My Father was a staunch Tory. A supporter of Thatcherism in the 1980s. We spent many a Sunday afternoon discussing politics; he argued the social and economic changes of the 1980s were inevitable, not a consequence of misguided ideology. I respected his opinion. Recognising a similar change in the socio-economic climate, he applied a similar thought process to our many discussions on Scottish independence. ‘Are the Scots going to vote for independence?’ He would ask me. ‘Yes, they are Dad’ I would reply. At that point in the campaign, you could have accused me of arrogance, I saw it as confidence. A life long news junkie, through the thick pile of Sunday newspapers that I would haul up with me every week, he could sense there was another shift coming. This time, it wasn’t the deindustrialisation of a country that he believed was a necessary evil; it was the end of the union between Scotland and England – regardless of what way Scotland votes next week. Let me be clear, this is where the synergies between Margaret Thatcher’s Conservative government and Scottish Independence end.
There is a confidence in the air in Glasgow at the moment, it’s unmistakable and it grows by the day. What’s more, the momentum has been with the Yes campaign for quite sometime now. While some see Scotland as a Panama in making, the people I’m speaking to, that I meet in the pub, at work or in the street, see Scotland as a Norway or a Sweden. Now tell me this, which of these two groups of people visions and aspirations would you like to share for the future? I certainly know whom I would choose.
Alistair Darling’s moronic ” it’s a test of judgement over patriotism” quote on the launch of those ridiculous family values Better Together banners last week really drove home how out of touch these people are with me and the people I speak to. Mr Darling, I’m going to let you in to a little secret: it’s got nothing to do with ‘Patriotism’ It’s about Social equality and Democracy. Something your government and the following administration have failed to do.
My vote for Yes has got absolutely nothing to do with Nationalism, Alex Salmond or Scotland (for the record, I’ve always felt more Swedish than Scottish) it’s about a modern contemporary way people see things now, not blighted by gutter press mainstream media. The people I speak to want an end to the failures of the left centre in politics. But what I absolutely do not want to be a part of is a government who condones the persecution of innocent women and children in Palestine.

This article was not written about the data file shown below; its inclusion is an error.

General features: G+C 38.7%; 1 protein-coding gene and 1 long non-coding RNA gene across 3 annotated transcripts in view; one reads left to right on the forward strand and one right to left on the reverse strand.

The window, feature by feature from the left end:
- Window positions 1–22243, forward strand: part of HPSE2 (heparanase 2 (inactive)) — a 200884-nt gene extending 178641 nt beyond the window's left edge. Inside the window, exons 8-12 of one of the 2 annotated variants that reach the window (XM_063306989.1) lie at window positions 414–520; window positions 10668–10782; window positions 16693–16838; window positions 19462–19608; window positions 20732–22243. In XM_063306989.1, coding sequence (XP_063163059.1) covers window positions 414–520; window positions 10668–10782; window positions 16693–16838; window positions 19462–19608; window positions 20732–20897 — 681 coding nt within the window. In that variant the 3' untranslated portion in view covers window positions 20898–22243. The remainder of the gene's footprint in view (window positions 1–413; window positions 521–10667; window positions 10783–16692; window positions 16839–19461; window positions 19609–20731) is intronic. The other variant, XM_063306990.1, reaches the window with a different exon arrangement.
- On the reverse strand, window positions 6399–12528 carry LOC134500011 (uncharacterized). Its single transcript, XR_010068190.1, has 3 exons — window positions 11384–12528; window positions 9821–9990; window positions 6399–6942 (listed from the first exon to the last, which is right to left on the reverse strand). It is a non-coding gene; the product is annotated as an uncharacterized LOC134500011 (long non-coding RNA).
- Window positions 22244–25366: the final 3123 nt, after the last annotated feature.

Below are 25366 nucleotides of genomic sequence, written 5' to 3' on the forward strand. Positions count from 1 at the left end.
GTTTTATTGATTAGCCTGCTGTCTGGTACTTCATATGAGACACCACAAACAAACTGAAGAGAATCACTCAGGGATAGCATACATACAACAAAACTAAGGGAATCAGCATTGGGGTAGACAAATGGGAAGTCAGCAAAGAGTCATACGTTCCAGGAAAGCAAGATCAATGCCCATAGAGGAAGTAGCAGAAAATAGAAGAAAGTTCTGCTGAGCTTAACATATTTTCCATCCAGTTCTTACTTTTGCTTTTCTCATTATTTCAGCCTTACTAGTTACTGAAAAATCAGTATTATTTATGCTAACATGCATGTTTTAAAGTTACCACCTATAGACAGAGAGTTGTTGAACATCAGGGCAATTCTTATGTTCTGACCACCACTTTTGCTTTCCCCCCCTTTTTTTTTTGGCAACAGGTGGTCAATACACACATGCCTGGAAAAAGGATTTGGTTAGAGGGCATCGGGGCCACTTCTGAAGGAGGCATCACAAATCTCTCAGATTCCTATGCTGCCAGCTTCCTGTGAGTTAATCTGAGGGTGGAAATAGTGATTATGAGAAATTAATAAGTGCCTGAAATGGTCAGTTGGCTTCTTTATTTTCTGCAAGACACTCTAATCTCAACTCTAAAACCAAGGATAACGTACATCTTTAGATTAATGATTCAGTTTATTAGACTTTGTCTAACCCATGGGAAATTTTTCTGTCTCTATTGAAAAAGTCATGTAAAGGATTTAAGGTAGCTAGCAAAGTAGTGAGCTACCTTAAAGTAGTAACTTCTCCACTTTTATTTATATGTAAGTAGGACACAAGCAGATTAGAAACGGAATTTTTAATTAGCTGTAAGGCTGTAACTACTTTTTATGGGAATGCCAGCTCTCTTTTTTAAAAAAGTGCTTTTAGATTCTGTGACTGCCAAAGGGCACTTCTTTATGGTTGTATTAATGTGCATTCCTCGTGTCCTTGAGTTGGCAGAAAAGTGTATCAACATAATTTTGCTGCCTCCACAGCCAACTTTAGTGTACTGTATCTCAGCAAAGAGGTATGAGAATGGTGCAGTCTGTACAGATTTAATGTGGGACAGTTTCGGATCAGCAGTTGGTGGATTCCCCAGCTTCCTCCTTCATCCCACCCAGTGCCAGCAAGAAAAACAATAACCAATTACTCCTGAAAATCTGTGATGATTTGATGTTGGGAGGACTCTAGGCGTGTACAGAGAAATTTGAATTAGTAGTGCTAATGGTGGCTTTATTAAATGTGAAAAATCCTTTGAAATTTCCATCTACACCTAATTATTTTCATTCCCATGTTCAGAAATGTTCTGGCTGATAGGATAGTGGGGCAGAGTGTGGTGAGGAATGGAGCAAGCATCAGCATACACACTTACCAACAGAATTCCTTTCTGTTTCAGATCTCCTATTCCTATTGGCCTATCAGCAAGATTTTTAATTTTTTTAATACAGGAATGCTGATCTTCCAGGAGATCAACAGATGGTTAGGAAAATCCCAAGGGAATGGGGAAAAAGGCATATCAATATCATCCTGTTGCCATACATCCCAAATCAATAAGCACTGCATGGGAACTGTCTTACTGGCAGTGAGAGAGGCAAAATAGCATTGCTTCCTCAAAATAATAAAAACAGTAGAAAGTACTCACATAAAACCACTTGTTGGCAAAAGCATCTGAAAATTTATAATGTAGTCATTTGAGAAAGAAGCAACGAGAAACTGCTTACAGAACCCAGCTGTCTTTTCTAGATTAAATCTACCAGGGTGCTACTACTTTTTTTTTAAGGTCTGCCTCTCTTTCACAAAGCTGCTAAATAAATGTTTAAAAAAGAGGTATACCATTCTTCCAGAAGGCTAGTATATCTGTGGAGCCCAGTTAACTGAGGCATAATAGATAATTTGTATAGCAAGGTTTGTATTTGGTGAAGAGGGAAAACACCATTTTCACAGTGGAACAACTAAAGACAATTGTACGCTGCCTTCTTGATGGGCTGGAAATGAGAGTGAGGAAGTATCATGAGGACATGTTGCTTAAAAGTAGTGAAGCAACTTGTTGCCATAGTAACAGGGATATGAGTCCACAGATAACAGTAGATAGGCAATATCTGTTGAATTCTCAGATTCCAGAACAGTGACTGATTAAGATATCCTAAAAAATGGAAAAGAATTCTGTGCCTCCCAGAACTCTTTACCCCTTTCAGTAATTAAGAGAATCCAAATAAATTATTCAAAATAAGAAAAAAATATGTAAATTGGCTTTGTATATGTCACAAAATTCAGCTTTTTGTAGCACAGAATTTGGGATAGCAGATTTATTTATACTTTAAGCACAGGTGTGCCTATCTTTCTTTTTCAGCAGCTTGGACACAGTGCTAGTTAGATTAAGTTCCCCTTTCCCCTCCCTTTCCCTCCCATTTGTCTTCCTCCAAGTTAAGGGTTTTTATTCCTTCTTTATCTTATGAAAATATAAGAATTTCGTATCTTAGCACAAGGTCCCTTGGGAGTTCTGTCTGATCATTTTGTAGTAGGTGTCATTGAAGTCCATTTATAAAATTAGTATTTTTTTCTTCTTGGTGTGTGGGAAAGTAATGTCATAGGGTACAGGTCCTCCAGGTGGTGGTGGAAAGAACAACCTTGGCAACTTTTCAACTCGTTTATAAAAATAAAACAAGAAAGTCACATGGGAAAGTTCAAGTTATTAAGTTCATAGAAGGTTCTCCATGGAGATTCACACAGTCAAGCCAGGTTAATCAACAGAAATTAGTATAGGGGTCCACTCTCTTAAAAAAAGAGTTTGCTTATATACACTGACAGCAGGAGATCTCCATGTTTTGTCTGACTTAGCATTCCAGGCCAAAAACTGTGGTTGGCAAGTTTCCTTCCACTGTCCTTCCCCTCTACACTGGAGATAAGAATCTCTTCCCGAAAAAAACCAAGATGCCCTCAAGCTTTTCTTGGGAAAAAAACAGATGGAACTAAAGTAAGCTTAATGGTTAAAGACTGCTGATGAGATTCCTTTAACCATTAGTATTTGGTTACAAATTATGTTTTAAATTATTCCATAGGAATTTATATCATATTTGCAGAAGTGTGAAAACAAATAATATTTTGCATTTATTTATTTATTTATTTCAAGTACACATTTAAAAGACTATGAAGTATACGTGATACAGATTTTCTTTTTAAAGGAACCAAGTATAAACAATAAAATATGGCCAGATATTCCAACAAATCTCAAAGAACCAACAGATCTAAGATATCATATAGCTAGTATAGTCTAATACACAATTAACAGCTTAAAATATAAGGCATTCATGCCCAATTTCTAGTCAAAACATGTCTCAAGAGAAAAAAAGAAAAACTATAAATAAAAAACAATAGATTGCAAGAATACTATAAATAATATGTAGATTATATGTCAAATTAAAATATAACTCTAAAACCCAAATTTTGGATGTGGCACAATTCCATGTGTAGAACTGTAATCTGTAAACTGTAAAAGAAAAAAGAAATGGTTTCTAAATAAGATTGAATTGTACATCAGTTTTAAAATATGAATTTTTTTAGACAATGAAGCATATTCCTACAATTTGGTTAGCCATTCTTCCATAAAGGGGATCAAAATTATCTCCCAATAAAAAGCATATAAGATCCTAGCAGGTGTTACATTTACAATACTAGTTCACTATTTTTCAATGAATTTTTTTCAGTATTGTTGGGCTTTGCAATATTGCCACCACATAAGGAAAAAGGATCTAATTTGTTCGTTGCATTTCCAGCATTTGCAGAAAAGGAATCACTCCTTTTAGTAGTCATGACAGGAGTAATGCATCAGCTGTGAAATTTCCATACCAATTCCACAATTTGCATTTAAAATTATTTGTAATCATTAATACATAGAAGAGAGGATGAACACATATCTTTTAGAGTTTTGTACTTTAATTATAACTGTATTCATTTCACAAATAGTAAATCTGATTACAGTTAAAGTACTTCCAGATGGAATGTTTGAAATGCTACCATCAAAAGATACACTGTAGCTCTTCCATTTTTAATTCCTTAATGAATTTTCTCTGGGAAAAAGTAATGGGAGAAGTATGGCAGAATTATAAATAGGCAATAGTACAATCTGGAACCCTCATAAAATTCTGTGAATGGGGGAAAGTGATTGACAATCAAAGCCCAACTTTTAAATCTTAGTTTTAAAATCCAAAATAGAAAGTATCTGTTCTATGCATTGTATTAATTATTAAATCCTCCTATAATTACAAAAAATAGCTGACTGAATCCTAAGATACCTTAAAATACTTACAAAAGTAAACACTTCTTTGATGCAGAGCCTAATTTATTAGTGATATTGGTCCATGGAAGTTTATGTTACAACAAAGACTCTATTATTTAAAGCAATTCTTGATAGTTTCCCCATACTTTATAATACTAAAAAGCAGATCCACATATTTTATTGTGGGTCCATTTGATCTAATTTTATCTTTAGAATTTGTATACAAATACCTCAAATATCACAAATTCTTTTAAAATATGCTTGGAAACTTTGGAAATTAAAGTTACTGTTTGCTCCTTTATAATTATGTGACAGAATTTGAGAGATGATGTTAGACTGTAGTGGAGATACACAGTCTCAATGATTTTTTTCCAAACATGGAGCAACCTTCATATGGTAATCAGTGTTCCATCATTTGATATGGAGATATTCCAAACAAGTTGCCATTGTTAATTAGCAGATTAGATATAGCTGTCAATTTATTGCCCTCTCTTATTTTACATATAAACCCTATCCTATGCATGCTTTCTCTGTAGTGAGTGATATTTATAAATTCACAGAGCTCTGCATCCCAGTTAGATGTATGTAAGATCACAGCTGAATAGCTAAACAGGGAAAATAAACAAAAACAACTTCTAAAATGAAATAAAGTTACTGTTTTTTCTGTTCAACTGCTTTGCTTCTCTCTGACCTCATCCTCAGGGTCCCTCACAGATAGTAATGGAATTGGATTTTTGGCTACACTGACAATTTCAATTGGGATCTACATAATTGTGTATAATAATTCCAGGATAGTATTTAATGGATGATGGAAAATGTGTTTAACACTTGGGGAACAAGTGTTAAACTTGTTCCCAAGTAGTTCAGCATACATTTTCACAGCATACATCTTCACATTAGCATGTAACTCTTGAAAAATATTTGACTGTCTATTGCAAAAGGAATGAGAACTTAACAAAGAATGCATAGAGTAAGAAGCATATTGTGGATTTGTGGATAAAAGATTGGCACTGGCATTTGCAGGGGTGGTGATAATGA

Better Together have done little to help themselves, when I’ve been either evaluating their communications strategy or speaking to them in person (more on that later). Their team have presided over the worst communications strategy of all time. I’d even go on the record as saying they may have made me consider my politics and motives on voting Yes had they put forward a more engaging and honest strategy. As it transpired, their entire campaign was overshadowed by lies, paranoia and negligence. None more so than when I was programming a Referendum debate earlier this year, a member of the Better Together team accused me of conspiring with Yes Scotland officials on the panel before approaching Better Together officials. Delusional. Let’s not even go there with their sexist party political broadcasts and racist, catholic bashing supporters.
Let’s put paid to those scare tactics of barbed wire borders at Berwick upon Tweed where scary border control officials will quiz you on your business on ‘crossing the border’. There will be no border – this will not be passport control at JFK Airport. This will be three co-operative countries that share an island. In Scandinavia, people commute between countries – I’ve done the School run from Malmo to Copenhagen and back a number of times. This is the kind of progressive society and contemporary living we will aspire to. To try and dupe the less discerning that in the 21st Century England will batten down the hatches on it’s second largest export market is like Alex Salmond telling Scots in an Independent Scotland, our Football team will win the World Cup.
I didn’t want to make this blog long, but I felt like it was time I went on the record with this, as opposed to my regular social media postings, which will disappear off your timeline as quickly as another Better Together scare story bites the dust.
One final point, in case you’re wondering whom my Dad was planning to vote for, he would’ve voted for an independent Scotland.